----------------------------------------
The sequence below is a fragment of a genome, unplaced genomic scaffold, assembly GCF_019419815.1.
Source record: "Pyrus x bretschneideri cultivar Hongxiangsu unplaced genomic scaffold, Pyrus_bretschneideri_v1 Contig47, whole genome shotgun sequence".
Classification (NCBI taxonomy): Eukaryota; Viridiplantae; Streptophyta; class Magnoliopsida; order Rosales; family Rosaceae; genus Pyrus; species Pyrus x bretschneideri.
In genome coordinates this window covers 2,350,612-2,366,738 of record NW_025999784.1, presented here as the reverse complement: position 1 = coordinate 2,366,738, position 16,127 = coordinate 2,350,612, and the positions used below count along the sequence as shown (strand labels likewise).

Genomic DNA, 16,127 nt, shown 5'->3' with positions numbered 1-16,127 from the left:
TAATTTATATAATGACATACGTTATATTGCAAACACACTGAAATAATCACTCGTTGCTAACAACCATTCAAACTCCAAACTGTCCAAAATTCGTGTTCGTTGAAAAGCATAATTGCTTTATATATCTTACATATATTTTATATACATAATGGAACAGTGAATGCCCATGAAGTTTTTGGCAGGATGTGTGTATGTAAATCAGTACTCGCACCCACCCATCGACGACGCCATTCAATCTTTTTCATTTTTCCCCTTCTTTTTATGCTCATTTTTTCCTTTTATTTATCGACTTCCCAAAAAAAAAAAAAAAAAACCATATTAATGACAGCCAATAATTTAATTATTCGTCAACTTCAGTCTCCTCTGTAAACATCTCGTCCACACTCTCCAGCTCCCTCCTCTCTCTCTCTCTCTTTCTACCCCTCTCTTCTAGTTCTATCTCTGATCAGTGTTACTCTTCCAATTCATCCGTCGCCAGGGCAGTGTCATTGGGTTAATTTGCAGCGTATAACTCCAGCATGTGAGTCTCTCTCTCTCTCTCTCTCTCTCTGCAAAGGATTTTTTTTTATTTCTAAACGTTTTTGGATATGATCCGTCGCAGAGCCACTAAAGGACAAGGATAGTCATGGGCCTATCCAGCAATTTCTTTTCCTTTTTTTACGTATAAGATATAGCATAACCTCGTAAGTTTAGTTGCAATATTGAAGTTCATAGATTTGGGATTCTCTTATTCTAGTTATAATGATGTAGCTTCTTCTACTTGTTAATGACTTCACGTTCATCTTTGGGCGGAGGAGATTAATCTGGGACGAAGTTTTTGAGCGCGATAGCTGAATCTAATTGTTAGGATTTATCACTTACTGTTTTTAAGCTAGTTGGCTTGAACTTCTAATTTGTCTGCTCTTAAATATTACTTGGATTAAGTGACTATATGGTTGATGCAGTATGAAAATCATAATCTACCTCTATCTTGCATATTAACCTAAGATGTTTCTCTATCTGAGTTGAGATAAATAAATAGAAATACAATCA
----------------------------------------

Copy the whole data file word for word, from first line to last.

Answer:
The sequence below is a fragment of a genome, unplaced genomic scaffold, assembly GCF_019419815.1.
Source record: "Pyrus x bretschneideri cultivar Hongxiangsu unplaced genomic scaffold, Pyrus_bretschneideri_v1 Contig47, whole genome shotgun sequence".
Classification (NCBI taxonomy): Eukaryota; Viridiplantae; Streptophyta; class Magnoliopsida; order Rosales; family Rosaceae; genus Pyrus; species Pyrus x bretschneideri.
In genome coordinates this window covers 2,350,612-2,366,738 of record NW_025999784.1, presented here as the reverse complement: position 1 = coordinate 2,366,738, position 16,127 = coordinate 2,350,612, and the positions used below count along the sequence as shown (strand labels likewise).

Genomic DNA, 16,127 nt, shown 5'->3' with positions numbered 1-16,127 from the left:
TAATTTATATAATGACATACGTTATATTGCAAACACACTGAAATAATCACTCGTTGCTAACAACCATTCAAACTCCAAACTGTCCAAAATTCGTGTTCGTTGAAAAGCATAATTGCTTTATATATCTTACATATATTTTATATACATAATGGAACAGTGAATGCCCATGAAGTTTTTGGCAGGATGTGTGTATGTAAATCAGTACTCGCACCCACCCATCGACGACGCCATTCAATCTTTTTCATTTTTCCCCTTCTTTTTATGCTCATTTTTTCCTTTTATTTATCGACTTCCCAAAAAAAAAAAAAAAAAACCATATTAATGACAGCCAATAATTTAATTATTCGTCAACTTCAGTCTCCTCTGTAAACATCTCGTCCACACTCTCCAGCTCCCTCCTCTCTCTCTCTCTCTTTCTACCCCTCTCTTCTAGTTCTATCTCTGATCAGTGTTACTCTTCCAATTCATCCGTCGCCAGGGCAGTGTCATTGGGTTAATTTGCAGCGTATAACTCCAGCATGTGAGTCTCTCTCTCTCTCTCTCTCTCTCTGCAAAGGATTTTTTTTTATTTCTAAACGTTTTTGGATATGATCCGTCGCAGAGCCACTAAAGGACAAGGATAGTCATGGGCCTATCCAGCAATTTCTTTTCCTTTTTTTACGTATAAGATATAGCATAACCTCGTAAGTTTAGTTGCAATATTGAAGTTCATAGATTTGGGATTCTCTTATTCTAGTTATAATGATGTAGCTTCTTCTACTTGTTAATGACTTCACGTTCATCTTTGGGCGGAGGAGATTAATCTGGGACGAAGTTTTTGAGCGCGATAGCTGAATCTAATTGTTAGGATTTATCACTTACTGTTTTTAAGCTAGTTGGCTTGAACTTCTAATTTGTCTGCTCTTAAATATTACTTGGATTAAGTGACTATATGGTTGATGCAGTATGAAAATCATAATCTACCTCTATCTTGCATATTAACCTAAGATGTTTCTCTATCTGAGTTGAGATAAATAAATAGAAATACAATCA